One Year of Data of Scimpi Borehole Measurements

Friday, 19 December 2014: 11:46 AM
Tania Lado Insua1, Kate Moran1, Ian Kulin1, Stephen Farrington2, James B Newman3, Michael Riedel4, Martin Scherwath1, Martin Heesemann1, Benoit Pirenne1, Gerardo J Iturrino5, Walter Masterson5 and Clayton Furman6, (1)Ocean Networks Canada, Victoria, BC, Canada, (2)Transcend Engineering and Technology LLC, Gaysville, VT, United States, (3)Woods Hole Marine Systems, Woods Hole, MA, United States, (4)Natural Resources Canada, Sidney, BC, Canada, (5)LDEO of Columbia University, Palisades, NY, United States, (6)Schlumberger Offshore, Houma, LA, United States
The Simple Cabled Instrument for Measuring Parameters In-Situ (SCIMPI) is a new subseafloor observatory designed to study dynamic processes in the subseabed using a simple and low-cost approach compared to a Circulation Obviation Retrofit Kit (CORK). SCIMPI was successfully installed at the Integrated Ocean Drilling Program (IODP) Site U1416 during IODP Expedition 341S in May 2013. SCIMPI is designed to measure pore pressure, temperature and electrical resistivity over time in a borehole.

The first SCIMPI prototype comprises nine modules joined in a single array by flexible cables. Multiple floats keep the system taut against a sinker bar weight located on SCIMPI and resting on the bottom of the borehole. All the modules record temperature and electrical resistivity, and three are also equipped with pressure sensors. Currently, SCIMPI operates as an autonomous instrument with a data logger that is recovered using an ROV. The second recovery of the SCIMPI data logger took place during the Ocean Networks Canada maintenance cruise, Wiring the Abyss 2014, on May 25th, 2014.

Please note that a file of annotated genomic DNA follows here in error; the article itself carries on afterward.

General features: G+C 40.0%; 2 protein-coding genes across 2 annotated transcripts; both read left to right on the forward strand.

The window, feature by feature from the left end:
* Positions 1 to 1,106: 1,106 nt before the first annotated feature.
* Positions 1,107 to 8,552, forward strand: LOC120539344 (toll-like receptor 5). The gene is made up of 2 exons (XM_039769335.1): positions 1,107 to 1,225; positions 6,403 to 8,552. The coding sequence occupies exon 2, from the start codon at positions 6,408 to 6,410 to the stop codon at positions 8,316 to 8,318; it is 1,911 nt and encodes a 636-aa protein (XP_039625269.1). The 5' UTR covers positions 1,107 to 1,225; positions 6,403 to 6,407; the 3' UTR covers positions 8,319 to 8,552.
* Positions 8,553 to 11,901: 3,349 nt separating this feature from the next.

The pressure sensor data show a stable trend in which tidal effects are observed in through the one year deployment. The temperature measurements in all the modules became stable over time with smaller variations over the last several months. The only temperature sensor differing from this trend is the shallowest, located at 8 meters below seafloor. This module shows a sudden spike of ~20°C that on April 5th, 2014, an event that was repeated several times from April 25th until recovery of modules. The electrical resistivity sensors show variations over time that could be related to gas hydrate dynamics at the Site. Interpretation of these data is speculative at this time but borehole-sealing processes as well as the formation of gas hydrate are potential processes influencing the recordings.

SCIMPI will soon be connected to Ocean Networks Canada's NEPTUNE observatory at Clayoquot Slope node to provide real-time data from this subseafloor observatory.